Living hyphenated

With a writing style that’s thematically similar to Irvine Welsh (and with praise from the man himself on the front sleeve of his book), Malaysian-Australian Omar Musa is Art on Two Legs. Besides being an accomplished spoken word artist (check out his TEDxSydney performance – it’s both powerful and fluid, sliding through the backyards of Canberra like a carefree skateboarder), musician and poet, last year he published his first book, Here Come the Dogs, a story about three disaffected youths. Penang Monthly talked to him when he was in town for a two-month artist’s residency at Hotel Penaga to chat about identity, belonging and Russell Crowe. 

Syerleena Abdul Rashid

How do you identify yourself? Do you see yourself more as Australian or Malaysian? I’ve always said that I’m Malaysian- Australian. If I really had to be specific, I guess since I was born and raised in Australia, I’m more Australian than Malaysian. But I’m interested in this idea of becoming a hybrid identity; people will always want to make you choose sides, and I’ve decided to have that hyphen to show that it’s actually okay to be in between cultures.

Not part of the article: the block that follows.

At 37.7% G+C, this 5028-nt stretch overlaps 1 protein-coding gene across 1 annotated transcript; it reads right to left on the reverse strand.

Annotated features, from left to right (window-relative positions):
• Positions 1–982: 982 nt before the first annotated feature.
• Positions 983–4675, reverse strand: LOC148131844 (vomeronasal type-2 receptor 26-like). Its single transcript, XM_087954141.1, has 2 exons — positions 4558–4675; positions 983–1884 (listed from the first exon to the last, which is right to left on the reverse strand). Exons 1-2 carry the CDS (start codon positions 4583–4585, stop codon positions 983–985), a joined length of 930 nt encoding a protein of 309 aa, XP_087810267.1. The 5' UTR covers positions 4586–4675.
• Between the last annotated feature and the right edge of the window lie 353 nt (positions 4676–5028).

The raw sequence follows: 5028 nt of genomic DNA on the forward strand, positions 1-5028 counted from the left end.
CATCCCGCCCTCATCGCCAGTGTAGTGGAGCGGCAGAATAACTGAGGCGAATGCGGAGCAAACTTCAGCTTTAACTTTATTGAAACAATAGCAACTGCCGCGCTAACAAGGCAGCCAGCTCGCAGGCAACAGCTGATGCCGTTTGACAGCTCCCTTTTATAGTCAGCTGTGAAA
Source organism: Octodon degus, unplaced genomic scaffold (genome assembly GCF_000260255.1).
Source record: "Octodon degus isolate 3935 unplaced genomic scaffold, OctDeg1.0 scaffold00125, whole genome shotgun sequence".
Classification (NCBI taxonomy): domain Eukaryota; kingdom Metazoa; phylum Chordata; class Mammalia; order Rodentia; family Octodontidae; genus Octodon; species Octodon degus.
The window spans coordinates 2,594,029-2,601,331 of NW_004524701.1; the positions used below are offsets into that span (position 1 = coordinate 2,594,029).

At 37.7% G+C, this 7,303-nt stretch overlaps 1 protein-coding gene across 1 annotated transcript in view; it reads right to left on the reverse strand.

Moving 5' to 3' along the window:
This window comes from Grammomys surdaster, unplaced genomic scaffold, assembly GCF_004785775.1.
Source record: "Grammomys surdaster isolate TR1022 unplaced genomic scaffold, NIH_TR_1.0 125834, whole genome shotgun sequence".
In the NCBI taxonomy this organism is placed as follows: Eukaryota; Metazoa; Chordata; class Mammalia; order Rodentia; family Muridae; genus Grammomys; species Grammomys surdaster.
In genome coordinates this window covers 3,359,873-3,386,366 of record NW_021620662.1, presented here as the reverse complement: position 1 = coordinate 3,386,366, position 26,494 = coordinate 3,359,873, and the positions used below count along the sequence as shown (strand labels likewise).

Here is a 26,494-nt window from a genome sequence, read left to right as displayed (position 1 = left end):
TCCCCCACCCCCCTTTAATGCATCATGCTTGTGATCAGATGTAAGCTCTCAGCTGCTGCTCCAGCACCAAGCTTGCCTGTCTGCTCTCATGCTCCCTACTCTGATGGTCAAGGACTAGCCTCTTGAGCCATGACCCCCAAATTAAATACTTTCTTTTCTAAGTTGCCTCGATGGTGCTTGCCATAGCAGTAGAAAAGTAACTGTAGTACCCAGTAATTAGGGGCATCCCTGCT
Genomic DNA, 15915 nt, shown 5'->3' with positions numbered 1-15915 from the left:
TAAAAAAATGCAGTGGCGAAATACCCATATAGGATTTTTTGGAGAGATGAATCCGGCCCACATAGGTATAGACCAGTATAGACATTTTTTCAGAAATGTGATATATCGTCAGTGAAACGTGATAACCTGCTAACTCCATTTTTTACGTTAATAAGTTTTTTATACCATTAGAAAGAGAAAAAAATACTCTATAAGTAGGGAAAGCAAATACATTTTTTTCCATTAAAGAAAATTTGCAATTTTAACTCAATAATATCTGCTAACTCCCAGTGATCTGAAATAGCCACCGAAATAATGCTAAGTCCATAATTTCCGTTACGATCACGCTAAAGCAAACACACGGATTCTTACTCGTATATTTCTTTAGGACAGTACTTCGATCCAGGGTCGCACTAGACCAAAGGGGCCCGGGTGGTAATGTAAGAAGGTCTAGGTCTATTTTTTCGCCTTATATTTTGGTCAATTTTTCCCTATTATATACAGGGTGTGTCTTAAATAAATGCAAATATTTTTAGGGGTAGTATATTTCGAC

At the same time I’ve always had a lot of connection with the Malaysian arts world. My parents met here in Penang in the 1970s (my father is Malaysian, my mother Australian) and every time I come back here I’d meet up with people who are involved in theatre or visual arts. I’ve tried to keep strong connections with the spoken word community here, particularly in KL and Penang, and I’ve started to connect with Sabahan artists.

Karen Lai

 

There are recurring themes in your work: race, identity, belonging and disenfranchisement being some of them. Was it because of your experience growing up as a minority in Australia? I think the main influence in my work is growing up as somewhat of an outsider, trying to find a sense of belonging. In Australia people could tell me to go home back to wherever I came from – you deal with a lot of racism, Islamophobia – but then here, people see me as very Australian, so I’m always stuck in between worlds. To add to that, I grew up in quite a religious family whereas Australia is very secular; I grew up in a really working class place but I went to quite a prestigious private school; I grew up in a place that was a mix between urban and rural.